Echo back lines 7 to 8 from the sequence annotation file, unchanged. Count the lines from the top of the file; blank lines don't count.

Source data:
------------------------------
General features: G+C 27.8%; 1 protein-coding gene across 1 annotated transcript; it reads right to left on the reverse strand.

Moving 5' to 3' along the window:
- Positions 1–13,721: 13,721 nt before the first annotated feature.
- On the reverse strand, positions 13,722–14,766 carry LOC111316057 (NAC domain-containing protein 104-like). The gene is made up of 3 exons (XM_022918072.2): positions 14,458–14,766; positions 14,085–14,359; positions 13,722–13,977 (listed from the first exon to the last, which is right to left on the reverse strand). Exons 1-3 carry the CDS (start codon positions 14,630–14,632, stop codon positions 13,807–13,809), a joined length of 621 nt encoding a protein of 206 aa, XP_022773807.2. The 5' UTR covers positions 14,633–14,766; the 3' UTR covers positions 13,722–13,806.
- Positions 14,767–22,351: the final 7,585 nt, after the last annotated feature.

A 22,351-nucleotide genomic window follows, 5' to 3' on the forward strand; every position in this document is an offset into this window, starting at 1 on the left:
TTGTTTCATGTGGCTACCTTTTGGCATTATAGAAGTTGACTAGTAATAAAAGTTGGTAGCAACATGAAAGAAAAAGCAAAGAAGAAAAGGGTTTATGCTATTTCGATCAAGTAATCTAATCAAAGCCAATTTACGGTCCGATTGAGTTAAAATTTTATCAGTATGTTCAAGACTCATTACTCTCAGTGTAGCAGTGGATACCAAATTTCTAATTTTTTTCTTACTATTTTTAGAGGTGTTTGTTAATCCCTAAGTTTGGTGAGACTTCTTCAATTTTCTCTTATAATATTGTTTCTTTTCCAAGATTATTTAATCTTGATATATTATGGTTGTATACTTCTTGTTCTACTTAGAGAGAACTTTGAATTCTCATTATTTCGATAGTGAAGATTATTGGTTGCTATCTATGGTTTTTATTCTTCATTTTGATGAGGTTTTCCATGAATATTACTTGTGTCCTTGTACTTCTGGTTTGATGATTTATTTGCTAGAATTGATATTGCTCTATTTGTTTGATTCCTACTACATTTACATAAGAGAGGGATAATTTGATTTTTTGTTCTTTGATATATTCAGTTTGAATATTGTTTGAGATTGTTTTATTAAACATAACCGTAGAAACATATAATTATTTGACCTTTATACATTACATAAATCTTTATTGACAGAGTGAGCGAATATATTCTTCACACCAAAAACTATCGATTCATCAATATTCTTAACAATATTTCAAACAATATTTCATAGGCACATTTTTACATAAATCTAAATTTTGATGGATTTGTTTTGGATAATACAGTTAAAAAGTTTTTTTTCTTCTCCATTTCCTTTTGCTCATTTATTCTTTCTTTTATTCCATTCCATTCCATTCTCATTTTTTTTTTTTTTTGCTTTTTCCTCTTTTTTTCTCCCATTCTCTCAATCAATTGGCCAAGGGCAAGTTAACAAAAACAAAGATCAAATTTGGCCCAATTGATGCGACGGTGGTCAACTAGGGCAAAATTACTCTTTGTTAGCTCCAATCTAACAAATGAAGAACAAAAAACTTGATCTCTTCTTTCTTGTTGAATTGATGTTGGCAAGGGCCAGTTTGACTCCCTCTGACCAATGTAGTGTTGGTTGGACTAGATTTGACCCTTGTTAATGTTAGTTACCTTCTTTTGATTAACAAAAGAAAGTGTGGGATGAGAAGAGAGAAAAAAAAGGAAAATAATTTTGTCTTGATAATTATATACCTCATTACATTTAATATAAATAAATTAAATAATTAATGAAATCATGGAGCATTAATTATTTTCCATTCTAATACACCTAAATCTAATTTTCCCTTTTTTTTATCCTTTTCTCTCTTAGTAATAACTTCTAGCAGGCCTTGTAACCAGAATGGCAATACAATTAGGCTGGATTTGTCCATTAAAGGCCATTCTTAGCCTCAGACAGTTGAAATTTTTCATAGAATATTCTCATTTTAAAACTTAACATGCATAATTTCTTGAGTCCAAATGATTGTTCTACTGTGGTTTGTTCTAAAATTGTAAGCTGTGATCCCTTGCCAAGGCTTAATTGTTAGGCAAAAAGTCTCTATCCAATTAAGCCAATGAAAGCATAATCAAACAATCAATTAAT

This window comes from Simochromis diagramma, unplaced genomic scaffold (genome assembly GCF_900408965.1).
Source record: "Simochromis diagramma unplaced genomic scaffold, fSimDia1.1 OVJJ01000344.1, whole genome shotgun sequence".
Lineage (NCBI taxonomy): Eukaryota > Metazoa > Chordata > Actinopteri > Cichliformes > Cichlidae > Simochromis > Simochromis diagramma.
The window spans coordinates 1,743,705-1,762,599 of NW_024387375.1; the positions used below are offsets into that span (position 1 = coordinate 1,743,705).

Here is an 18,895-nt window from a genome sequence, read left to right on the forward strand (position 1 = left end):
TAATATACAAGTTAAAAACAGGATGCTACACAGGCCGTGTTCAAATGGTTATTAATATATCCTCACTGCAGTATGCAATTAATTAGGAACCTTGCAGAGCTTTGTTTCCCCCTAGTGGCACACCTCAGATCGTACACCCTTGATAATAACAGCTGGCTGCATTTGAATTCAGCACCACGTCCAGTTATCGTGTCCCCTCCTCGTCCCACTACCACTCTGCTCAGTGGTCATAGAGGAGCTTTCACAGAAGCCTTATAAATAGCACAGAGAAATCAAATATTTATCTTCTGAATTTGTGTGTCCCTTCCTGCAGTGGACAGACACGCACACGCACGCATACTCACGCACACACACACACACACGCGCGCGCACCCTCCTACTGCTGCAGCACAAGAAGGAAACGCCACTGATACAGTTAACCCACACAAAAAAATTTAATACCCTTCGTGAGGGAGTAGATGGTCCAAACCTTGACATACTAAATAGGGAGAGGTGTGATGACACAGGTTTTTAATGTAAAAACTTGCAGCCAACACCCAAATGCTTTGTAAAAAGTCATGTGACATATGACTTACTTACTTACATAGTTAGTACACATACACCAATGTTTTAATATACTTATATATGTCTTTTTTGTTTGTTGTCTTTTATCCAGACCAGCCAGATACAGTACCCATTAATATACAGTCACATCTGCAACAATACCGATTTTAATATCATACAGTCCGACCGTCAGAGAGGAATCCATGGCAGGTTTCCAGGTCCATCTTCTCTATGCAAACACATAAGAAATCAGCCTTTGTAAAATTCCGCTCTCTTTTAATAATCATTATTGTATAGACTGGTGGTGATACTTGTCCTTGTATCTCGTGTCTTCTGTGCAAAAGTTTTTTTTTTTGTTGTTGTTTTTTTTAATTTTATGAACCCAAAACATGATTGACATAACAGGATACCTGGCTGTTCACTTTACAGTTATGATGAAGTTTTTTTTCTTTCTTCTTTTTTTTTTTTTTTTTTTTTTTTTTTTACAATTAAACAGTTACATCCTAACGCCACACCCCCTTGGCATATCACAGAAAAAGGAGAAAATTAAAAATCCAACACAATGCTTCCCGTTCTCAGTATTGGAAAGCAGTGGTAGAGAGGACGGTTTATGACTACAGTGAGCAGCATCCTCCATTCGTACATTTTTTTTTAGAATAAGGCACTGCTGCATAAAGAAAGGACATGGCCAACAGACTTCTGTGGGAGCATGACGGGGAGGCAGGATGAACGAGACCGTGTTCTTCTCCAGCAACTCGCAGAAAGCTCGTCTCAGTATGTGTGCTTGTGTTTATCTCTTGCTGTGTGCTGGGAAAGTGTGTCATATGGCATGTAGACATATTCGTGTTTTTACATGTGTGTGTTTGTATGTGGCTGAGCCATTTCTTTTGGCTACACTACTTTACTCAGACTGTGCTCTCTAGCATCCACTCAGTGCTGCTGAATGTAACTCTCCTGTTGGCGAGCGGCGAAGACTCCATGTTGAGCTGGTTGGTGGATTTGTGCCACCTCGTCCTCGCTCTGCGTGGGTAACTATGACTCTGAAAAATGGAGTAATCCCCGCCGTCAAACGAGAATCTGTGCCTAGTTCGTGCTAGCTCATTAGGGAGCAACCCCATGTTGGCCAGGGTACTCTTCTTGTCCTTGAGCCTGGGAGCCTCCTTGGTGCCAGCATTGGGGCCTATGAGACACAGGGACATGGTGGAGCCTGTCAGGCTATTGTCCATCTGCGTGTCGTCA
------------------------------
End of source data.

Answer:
TTGTTTCATGTGGCTACCTTTTGGCATTATAGAAGTTGACTAGTAATAAAAGTTGGTAGCAACATGAAAGAAAAAGCAAAGAAGAAAAGGGTTTATGCTATTTCGATCAAGTAATCTAATCAAAGCCAATTTACGGTCCGATTGAGTTAAAATTTTATCAGTATGTTCAAGACTCATTACTCTCAGTGTAGCAGTGGATACCAAATTTCTAATTTTTTTCTTACTATTTTTAGAGGTGTTTGTTAATCCCTAAGTTTGGTGAGACTTCTTCAATTTTCTCTTATAATATTGTTTCTTTTCCAAGATTATTTAATCTTGATATATTATGGTTGTATACTTCTTGTTCTACTTAGAGAGAACTTTGAATTCTCATTATTTCGATAGTGAAGATTATTGGTTGCTATCTATGGTTTTTATTCTTCATTTTGATGAGGTTTTCCATGAATATTACTTGTGTCCTTGTACTTCTGGTTTGATGATTTATTTGCTAGAATTGATATTGCTCTATTTGTTTGATTCCTACTACATTTACATAAGAGAGGGATAATTTGATTTTTTGTTCTTTGATATATTCAGTTTGAATATTGTTTGAGATTGTTTTATTAAACATAACCGTAGAAACATATAATTATTTGACCTTTATACATTACATAAATCTTTATTGACAGAGTGAGCGAATATATTCTTCACACCAAAAACTATCGATTCATCAATATTCTTAACAATATTTCAAACAATATTTCATAGGCACATTTTTACATAAATCTAAATTTTGATGGATTTGTTTTGGATAATACAGTTAAAAAGTTTTTTTTCTTCTCCATTTCCTTTTGCTCATTTATTCTTTCTTTTATTCCATTCCATTCCATTCTCATTTTTTTTTTTTTTTGCTTTTTCCTCTTTTTTTCTCCCATTCTCTCAATCAATTGGCCAAGGGCAAGTTAACAAAAACAAAGATCAAATTTGGCCCAATTGATGCGACGGTGGTCAACTAGGGCAAAATTACTCTTTGTTAGCTCCAATCTAACAAATGAAGAACAAAAAACTTGATCTCTTCTTTCTTGTTGAATTGATGTTGGCAAGGGCCAGTTTGACTCCCTCTGACCAATGTAGTGTTGGTTGGACTAGATTTGACCCTTGTTAATGTTAGTTACCTTCTTTTGATTAACAAAAGAAAGTGTGGGATGAGAAGAGAGAAAAAAAAGGAAAATAATTTTGTCTTGATAATTATATACCTCATTACATTTAATATAAATAAATTAAATAATTAATGAAATCATGGAGCATTAATTATTTTCCATTCTAATACACCTAAATCTAATTTTCCCTTTTTTTTATCCTTTTCTCTCTTAGTAATAACTTCTAGCAGGCCTTGTAACCAGAATGGCAATACAATTAGGCTGGATTTGTCCATTAAAGGCCATTCTTAGCCTCAGACAGTTGAAATTTTTCATAGAATATTCTCATTTTAAAACTTAACATGCATAATTTCTTGAGTCCAAATGATTGTTCTACTGTGGTTTGTTCTAAAATTGTAAGCTGTGATCCCTTGCCAAGGCTTAATTGTTAGGCAAAAAGTCTCTATCCAATTAAGCCAATGAAAGCATAATCAAACAATCAATTAAT

This window comes from Simochromis diagramma, unplaced genomic scaffold (genome assembly GCF_900408965.1).